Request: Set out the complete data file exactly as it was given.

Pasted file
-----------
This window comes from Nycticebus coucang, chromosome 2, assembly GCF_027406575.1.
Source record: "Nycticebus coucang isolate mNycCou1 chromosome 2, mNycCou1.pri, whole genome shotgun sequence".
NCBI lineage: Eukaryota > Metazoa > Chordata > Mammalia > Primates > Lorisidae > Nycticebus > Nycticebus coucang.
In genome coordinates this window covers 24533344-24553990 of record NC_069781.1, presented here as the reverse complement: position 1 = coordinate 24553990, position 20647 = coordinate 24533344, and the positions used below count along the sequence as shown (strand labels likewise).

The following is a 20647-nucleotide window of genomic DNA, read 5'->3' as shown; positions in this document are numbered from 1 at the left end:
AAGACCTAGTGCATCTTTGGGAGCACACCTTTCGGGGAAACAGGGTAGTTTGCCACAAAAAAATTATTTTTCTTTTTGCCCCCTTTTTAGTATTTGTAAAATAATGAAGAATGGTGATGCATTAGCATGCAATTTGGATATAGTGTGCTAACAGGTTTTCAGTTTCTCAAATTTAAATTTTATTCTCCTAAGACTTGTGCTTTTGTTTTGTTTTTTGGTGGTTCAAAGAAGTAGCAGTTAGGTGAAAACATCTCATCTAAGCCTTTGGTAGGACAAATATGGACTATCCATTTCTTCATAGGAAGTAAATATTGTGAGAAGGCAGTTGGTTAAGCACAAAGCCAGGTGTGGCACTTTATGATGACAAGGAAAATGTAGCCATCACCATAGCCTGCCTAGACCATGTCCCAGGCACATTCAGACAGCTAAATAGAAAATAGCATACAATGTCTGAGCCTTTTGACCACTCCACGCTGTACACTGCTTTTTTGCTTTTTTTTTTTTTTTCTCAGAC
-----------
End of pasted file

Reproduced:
This window comes from Nycticebus coucang, chromosome 2, assembly GCF_027406575.1.
Source record: "Nycticebus coucang isolate mNycCou1 chromosome 2, mNycCou1.pri, whole genome shotgun sequence".
NCBI lineage: Eukaryota > Metazoa > Chordata > Mammalia > Primates > Lorisidae > Nycticebus > Nycticebus coucang.
In genome coordinates this window covers 24533344-24553990 of record NC_069781.1, presented here as the reverse complement: position 1 = coordinate 24553990, position 20647 = coordinate 24533344, and the positions used below count along the sequence as shown (strand labels likewise).

The following is a 20647-nucleotide window of genomic DNA, read 5'->3' as shown; positions in this document are numbered from 1 at the left end:
AAGACCTAGTGCATCTTTGGGAGCACACCTTTCGGGGAAACAGGGTAGTTTGCCACAAAAAAATTATTTTTCTTTTTGCCCCCTTTTTAGTATTTGTAAAATAATGAAGAATGGTGATGCATTAGCATGCAATTTGGATATAGTGTGCTAACAGGTTTTCAGTTTCTCAAATTTAAATTTTATTCTCCTAAGACTTGTGCTTTTGTTTTGTTTTTTGGTGGTTCAAAGAAGTAGCAGTTAGGTGAAAACATCTCATCTAAGCCTTTGGTAGGACAAATATGGACTATCCATTTCTTCATAGGAAGTAAATATTGTGAGAAGGCAGTTGGTTAAGCACAAAGCCAGGTGTGGCACTTTATGATGACAAGGAAAATGTAGCCATCACCATAGCCTGCCTAGACCATGTCCCAGGCACATTCAGACAGCTAAATAGAAAATAGCATACAATGTCTGAGCCTTTTGACCACTCCACGCTGTACACTGCTTTTTTGCTTTTTTTTTTTTTTTCTCAGAC